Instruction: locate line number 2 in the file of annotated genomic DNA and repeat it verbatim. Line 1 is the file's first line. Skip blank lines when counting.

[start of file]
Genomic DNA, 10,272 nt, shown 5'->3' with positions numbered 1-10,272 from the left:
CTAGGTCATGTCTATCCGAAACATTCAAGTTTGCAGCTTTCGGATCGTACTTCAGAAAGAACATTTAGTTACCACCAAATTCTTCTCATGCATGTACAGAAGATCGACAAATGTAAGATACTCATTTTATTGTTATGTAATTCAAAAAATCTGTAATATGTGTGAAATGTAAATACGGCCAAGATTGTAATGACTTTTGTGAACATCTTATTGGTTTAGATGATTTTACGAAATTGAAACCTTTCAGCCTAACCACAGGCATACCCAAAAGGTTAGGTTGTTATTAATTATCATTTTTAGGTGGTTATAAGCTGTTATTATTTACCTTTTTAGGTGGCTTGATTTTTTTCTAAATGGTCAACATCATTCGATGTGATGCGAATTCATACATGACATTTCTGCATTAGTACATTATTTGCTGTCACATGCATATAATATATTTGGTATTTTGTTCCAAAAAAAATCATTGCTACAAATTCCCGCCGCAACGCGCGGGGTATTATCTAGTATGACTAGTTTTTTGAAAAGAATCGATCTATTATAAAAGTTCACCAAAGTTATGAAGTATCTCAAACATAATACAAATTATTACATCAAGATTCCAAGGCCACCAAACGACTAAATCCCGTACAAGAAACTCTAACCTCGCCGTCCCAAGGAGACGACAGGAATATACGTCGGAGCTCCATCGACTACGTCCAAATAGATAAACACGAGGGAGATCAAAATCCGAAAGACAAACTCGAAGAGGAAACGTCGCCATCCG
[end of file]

CTAGGTCATGTCTATCCGAAACATTCAAGTTTGCAGCTTTCGGATCGTACTTCAGAAAGAACATTTAGTTACCACCAAATTCTTCTCATGCATGTACAGAAGATCGACAAATGTAAGATACTCATTTTATTGTTATGTAATTCAAAAAATCTGTAATATGTGTGAAATGTAAATACGGCCAAGATTGTAATGACTTTTGTGAACATCTTATTGGTTTAGATGATTTTACGAAATTGAAACCTTTCAGCCTAACCACAGGCATACCCAAAAGGTTAGGTTGTTATTAATTATCATTTTTAGGTGGTTATAAGCTGTTATTATTTACCTTTTTAGGTGGCTTGATTTTTTTCTAAATGGTCAACATCATTCGATGTGATGCGAATTCATACATGACATTTCTGCATTAGTACATTATTTGCTGTCACATGCATATAATATATTTGGTATTTTGTTCCAAAAAAAATCATTGCTACAAATTCCCGCCGCAACGCGCGGGGTATTATCTAGTATGACTAGTTTTTTGAAAAGAATCGATCTATTATAAAAGTTCACCAAAGTTATGAAGTATCTCAAACATAATACAAATTATTACATCAAGATTCCAAGGCCACCAAACGACTAAATCCCGTACAAGAAACTCTAACCTCGCCGTCCCAAGGAGACGACAGGAATATACGTCGGAGCTCCATCGACTACGTCCAAATAGATAAACACGAGGGAGATCAAAATCCGAAAGACAAACTCGAAGAGGAAACGTCGCCATCCG